How to Properly Train & Grow Your Calves With Kris Gethin

M&S Team
Written By: M&S Team
August 18th, 2016
Updated: March 30th, 2021
Categories: Articles Training
Tags: Video
Kris Gethin joins the Muscle & Strength team and teaches us a few things about how to properly target the calf muscles for growth. Check it out!

The calf muscle is a tricky area to grow for a lot of fitness enthusiasts.

No matter how many sets of calf raises you do, you just can’t seem to grow calves that match the thickness of your upper leg.

If you’ve been trying to add size to your calves for months to no avail, Kaged Muscle CEO, Kris Gethin, and the Muscle & Strength team have some tips for you.

As Kris mentions, there are two important components of the calves that must be taken into consideration when training them: the gastrocnemius and the soleus. The soleus must be trained first, because the fascia (the thick webbing surrounding the muscle) is very tough and needs blood flow to improve the elasticity of the muscle.

In order to do so, Kris recommends performing a seated calf raise first. By working the soleus muscle first, you’ll increase blood flow to the calf so when you work the gastrocnemius muscle later (via the standing calf raise), you’ll be able to get a better contraction.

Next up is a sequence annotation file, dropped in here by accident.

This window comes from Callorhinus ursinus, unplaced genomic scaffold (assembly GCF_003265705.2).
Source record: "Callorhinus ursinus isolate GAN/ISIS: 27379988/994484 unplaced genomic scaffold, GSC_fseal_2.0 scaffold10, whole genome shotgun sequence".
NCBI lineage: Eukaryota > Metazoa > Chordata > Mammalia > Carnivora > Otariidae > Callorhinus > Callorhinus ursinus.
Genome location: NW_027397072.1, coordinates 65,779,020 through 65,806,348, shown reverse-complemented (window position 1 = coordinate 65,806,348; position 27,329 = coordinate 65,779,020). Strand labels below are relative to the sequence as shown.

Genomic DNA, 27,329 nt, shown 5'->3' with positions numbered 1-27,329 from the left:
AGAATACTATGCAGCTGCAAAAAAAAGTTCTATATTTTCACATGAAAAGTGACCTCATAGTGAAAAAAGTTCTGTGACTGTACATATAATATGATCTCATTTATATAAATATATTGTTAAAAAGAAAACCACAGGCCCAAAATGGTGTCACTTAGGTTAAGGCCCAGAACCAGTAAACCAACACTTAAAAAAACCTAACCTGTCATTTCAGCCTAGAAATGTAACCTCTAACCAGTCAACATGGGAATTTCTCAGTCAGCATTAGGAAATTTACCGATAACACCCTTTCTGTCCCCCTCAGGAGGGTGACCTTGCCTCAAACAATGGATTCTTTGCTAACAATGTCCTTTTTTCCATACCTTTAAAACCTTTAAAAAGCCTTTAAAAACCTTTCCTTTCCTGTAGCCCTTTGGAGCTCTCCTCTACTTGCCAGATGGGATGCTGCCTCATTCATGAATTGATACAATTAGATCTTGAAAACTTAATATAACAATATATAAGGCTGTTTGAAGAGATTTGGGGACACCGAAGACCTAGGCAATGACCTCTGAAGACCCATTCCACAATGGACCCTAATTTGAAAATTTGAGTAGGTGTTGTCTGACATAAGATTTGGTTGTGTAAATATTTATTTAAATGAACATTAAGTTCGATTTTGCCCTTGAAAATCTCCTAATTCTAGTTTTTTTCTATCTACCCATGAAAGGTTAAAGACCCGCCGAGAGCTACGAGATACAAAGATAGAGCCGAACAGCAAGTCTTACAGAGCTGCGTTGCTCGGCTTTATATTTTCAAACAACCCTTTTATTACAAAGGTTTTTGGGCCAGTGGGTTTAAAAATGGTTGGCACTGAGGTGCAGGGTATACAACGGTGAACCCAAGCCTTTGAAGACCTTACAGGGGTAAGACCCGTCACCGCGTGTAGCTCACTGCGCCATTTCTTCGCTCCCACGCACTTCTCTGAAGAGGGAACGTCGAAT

Related: The Top 5 Exercises For Increasing Calf Mass

When performing seated calf raises, you want to perform the eccentric portion of the lift slower than you do the concentric. This is to protect your achillias tendon from taking on the brunt of the work, which often takes place when bouncing the weight.

The calf is used to plantar flexion, or going on to the toes, but it’s not used to stretching. That’s why Kris attempts to enhance the stretch at the bottom of each repetition. He also tries to perform seated calf raises in a rep range of 25-35 reps per set.

After seated calf raises, Kris moves on to standing calf raises, stating that the muscle is now primed for the movement. The movement follows the same rep speed as the seated version, focusing on the eccentric portion of the rep.

The muscles in the leg respond very well to high repetitions. This is because the leg is composed of a lot of both fast and slow twitch muscle fibers. Kris states the best way to attack them is to use higher rep ranges, while still trying to go heavy.

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